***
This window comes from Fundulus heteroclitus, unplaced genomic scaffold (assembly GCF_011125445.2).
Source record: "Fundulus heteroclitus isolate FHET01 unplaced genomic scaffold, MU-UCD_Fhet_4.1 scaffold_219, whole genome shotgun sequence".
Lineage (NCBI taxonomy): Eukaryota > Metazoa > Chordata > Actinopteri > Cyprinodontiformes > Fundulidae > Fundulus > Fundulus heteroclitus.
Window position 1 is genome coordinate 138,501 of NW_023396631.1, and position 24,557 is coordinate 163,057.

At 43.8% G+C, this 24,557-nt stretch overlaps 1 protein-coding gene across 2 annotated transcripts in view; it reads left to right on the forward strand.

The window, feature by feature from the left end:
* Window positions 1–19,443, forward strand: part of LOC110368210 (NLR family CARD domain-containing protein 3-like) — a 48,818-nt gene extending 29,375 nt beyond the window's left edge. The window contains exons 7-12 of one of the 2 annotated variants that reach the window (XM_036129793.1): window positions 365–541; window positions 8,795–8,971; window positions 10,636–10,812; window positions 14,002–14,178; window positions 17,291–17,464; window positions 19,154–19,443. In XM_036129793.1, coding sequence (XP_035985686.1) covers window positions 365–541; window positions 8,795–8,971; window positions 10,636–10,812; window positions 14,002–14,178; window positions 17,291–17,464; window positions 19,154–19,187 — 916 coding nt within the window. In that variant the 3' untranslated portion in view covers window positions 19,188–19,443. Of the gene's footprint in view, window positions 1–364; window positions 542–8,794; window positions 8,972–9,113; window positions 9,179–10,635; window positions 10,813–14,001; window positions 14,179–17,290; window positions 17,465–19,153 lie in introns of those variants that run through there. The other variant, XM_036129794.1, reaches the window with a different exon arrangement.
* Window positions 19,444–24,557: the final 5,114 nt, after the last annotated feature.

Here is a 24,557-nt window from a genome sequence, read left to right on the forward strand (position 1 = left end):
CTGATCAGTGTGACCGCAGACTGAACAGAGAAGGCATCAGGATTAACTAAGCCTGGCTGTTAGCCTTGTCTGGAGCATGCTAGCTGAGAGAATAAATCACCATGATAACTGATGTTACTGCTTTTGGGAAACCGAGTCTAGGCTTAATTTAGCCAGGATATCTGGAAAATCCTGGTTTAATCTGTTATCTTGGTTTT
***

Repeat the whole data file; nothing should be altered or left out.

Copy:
This window comes from Fundulus heteroclitus, unplaced genomic scaffold (assembly GCF_011125445.2).
Source record: "Fundulus heteroclitus isolate FHET01 unplaced genomic scaffold, MU-UCD_Fhet_4.1 scaffold_219, whole genome shotgun sequence".
Lineage (NCBI taxonomy): Eukaryota > Metazoa > Chordata > Actinopteri > Cyprinodontiformes > Fundulidae > Fundulus > Fundulus heteroclitus.
Window position 1 is genome coordinate 138,501 of NW_023396631.1, and position 24,557 is coordinate 163,057.

At 43.8% G+C, this 24,557-nt stretch overlaps 1 protein-coding gene across 2 annotated transcripts in view; it reads left to right on the forward strand.

The window, feature by feature from the left end:
* Window positions 1–19,443, forward strand: part of LOC110368210 (NLR family CARD domain-containing protein 3-like) — a 48,818-nt gene extending 29,375 nt beyond the window's left edge. The window contains exons 7-12 of one of the 2 annotated variants that reach the window (XM_036129793.1): window positions 365–541; window positions 8,795–8,971; window positions 10,636–10,812; window positions 14,002–14,178; window positions 17,291–17,464; window positions 19,154–19,443. In XM_036129793.1, coding sequence (XP_035985686.1) covers window positions 365–541; window positions 8,795–8,971; window positions 10,636–10,812; window positions 14,002–14,178; window positions 17,291–17,464; window positions 19,154–19,187 — 916 coding nt within the window. In that variant the 3' untranslated portion in view covers window positions 19,188–19,443. Of the gene's footprint in view, window positions 1–364; window positions 542–8,794; window positions 8,972–9,113; window positions 9,179–10,635; window positions 10,813–14,001; window positions 14,179–17,290; window positions 17,465–19,153 lie in introns of those variants that run through there. The other variant, XM_036129794.1, reaches the window with a different exon arrangement.
* Window positions 19,444–24,557: the final 5,114 nt, after the last annotated feature.

Here is a 24,557-nt window from a genome sequence, read left to right on the forward strand (position 1 = left end):
CTGATCAGTGTGACCGCAGACTGAACAGAGAAGGCATCAGGATTAACTAAGCCTGGCTGTTAGCCTTGTCTGGAGCATGCTAGCTGAGAGAATAAATCACCATGATAACTGATGTTACTGCTTTTGGGAAACCGAGTCTAGGCTTAATTTAGCCAGGATATCTGGAAAATCCTGGTTTAATCTGTTATCTTGGTTTT